“Unfortunately, we had long periods of time when we didn’t have a functional vacuum delivery set,” Arfang continues. “Most of the vacuum delivery sets that we bought were not durable. They were large clumsy devices and broke very easily. You could easily be left for weeks or months without a vacuum delivery set.

“That contributed a lot to bad outcomes – babies born asphyxiated who probably wouldn’t have died if there had been expedited delivery; women who had to have a caesarean section – with all the risks in a developing country – who could have benefited from vacuum delivery. These things really made me begin to think that if we could come up with something that was locally made, effective and safe, you could really save a lot of lives and improve outcomes for a lot of women.”

The EgAr device

Arfang Faye's EgAr Dev
The EgAr Device is based around a syringe and a pressure gauge

Arfang felt sure he could make a vacuum delivery system of his own using, mostly, readily available and often reused items from around the hospital. He began to experiment. A clean, reused, plastic feeding syringe could create the suction. Common catheter tubing formed the basis of a three-way valve and connective hoses. The suction cup and simple pressure gauge proved to be the only components that had to be commercially sourced.

“I began just playing around with some of the instruments that we had, just to have an understanding of how the device could work. Through trial and error and iterative development, I was able to come up with something that was really effective.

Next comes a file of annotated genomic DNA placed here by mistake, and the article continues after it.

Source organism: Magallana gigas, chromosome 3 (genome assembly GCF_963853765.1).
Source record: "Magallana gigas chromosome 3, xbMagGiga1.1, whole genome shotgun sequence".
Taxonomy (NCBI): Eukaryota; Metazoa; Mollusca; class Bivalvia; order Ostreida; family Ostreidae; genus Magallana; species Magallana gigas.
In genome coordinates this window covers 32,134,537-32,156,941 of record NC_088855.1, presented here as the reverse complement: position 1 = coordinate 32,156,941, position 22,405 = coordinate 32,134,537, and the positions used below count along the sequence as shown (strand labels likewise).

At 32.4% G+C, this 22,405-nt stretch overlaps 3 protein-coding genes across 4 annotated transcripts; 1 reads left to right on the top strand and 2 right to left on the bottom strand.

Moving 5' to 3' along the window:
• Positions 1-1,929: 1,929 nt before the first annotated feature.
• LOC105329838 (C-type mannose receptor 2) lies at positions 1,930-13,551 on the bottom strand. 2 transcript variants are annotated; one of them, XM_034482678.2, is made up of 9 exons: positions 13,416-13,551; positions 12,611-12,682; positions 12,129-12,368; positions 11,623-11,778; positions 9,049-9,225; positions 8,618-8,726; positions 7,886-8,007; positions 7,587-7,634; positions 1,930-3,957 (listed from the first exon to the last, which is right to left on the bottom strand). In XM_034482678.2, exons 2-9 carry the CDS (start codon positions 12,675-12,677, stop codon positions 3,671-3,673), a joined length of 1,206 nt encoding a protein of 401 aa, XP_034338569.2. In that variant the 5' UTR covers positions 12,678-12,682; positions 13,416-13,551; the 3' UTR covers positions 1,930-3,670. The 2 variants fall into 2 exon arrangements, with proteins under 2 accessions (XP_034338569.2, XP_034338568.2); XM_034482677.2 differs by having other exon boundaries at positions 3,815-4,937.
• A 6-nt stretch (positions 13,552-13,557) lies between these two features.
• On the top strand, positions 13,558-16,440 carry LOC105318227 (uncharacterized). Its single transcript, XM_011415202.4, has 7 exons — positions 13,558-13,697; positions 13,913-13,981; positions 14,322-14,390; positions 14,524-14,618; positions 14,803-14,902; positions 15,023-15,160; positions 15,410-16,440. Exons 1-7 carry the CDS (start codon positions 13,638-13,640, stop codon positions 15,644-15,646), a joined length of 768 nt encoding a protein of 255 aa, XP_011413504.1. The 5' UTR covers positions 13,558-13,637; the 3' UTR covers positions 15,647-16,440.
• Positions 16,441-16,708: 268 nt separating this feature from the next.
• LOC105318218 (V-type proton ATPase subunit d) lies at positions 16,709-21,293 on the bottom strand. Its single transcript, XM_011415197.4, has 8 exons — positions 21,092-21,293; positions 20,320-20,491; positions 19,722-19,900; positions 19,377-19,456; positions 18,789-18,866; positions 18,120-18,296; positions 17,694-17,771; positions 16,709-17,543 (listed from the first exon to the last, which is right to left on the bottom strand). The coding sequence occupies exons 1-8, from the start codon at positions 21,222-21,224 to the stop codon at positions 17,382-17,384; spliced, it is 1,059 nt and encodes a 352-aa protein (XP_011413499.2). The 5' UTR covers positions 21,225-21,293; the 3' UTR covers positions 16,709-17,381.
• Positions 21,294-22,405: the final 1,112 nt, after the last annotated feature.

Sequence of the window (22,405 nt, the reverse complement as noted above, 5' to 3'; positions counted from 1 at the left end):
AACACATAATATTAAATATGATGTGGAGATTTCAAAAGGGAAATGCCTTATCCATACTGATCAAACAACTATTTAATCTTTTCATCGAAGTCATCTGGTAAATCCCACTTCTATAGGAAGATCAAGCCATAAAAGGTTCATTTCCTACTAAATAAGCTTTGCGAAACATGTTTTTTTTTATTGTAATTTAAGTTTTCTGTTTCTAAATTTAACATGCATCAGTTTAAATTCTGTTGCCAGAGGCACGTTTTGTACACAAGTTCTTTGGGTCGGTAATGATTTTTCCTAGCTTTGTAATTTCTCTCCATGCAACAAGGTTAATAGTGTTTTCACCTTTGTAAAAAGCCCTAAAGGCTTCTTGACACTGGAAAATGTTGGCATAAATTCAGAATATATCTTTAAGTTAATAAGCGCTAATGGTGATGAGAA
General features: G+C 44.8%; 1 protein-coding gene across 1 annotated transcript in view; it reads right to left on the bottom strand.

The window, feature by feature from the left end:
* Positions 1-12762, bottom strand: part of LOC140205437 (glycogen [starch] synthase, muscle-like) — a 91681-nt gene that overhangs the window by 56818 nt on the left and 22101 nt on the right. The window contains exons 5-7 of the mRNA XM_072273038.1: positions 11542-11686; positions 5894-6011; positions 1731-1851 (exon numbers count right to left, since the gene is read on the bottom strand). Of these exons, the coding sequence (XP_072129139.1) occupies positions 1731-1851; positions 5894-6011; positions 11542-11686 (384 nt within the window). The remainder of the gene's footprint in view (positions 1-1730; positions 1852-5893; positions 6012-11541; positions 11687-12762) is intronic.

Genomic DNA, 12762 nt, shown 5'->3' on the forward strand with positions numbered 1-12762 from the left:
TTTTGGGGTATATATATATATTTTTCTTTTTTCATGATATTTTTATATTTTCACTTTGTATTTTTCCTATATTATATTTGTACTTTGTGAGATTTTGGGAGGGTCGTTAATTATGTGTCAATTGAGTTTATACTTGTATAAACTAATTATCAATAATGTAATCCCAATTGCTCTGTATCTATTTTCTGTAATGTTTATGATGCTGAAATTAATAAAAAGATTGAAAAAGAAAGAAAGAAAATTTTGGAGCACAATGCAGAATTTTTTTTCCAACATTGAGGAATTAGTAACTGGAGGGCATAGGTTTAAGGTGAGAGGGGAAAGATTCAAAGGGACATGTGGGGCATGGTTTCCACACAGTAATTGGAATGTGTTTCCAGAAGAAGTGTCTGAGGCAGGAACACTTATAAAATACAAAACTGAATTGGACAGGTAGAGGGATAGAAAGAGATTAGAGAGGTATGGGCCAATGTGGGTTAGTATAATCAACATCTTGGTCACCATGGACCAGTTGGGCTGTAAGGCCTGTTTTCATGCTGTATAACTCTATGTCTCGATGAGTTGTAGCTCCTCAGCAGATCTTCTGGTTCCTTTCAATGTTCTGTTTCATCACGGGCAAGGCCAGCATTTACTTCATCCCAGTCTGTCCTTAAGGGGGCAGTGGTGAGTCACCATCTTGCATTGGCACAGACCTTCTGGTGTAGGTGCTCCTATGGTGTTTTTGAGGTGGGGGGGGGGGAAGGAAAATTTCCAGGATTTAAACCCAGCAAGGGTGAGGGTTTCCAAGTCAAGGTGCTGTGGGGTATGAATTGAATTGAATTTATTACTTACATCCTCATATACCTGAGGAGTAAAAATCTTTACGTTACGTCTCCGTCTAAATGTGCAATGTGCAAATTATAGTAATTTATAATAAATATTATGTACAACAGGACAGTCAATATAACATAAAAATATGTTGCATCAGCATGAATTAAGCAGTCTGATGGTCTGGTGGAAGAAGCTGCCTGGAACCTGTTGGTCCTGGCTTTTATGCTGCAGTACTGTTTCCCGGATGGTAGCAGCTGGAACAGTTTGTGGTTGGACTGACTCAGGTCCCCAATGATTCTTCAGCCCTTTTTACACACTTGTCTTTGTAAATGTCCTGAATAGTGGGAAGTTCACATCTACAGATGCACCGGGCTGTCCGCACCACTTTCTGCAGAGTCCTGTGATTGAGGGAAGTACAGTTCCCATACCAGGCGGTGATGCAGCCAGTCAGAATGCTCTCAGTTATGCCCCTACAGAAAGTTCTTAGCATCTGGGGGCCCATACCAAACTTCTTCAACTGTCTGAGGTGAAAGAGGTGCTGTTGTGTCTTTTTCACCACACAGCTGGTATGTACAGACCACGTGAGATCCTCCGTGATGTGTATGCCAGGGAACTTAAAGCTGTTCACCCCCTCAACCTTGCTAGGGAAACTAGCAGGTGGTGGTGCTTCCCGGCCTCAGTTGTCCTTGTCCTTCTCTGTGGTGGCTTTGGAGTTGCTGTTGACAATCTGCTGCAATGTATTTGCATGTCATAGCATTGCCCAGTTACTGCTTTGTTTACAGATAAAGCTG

“The device went through a number of stages of development but gradually I was able to make it more compact, durable and user friendly. What I was trying to do was to make a proof of concept – a simple design that would really help you with sustainability. This will be very cheap and inexpensive to make, repair and maintain in a hospital in a developing country because you really don’t need much. It doesn’t have many components, it’s simple and small enough to put in your pocket. It’s completely reusable – you can use one dozens of times if you take care of it.”

Arfang’s EgAr device has already been used in hundreds of successful vacuum deliveries and his belief in his invention is so strong, he happily entrusted his family’s own health to it. When his first child, Muhammad, was born six years ago, he was successfully delivered using an EgAr Device.

“I cried a lot, that day,” Arfang recalls. “It wasn’t only that my son was delivered using my device, but that was kind of emotional. Seeing something that you make without having any thoughts about how it’s going to benefit you personally actually come to be of great service to your wife and your child – that felt good. It just underscores the fact that the device is helpful because if it wasn’t, I would never have allowed anyone to use it on my own wife and my child.”

Next steps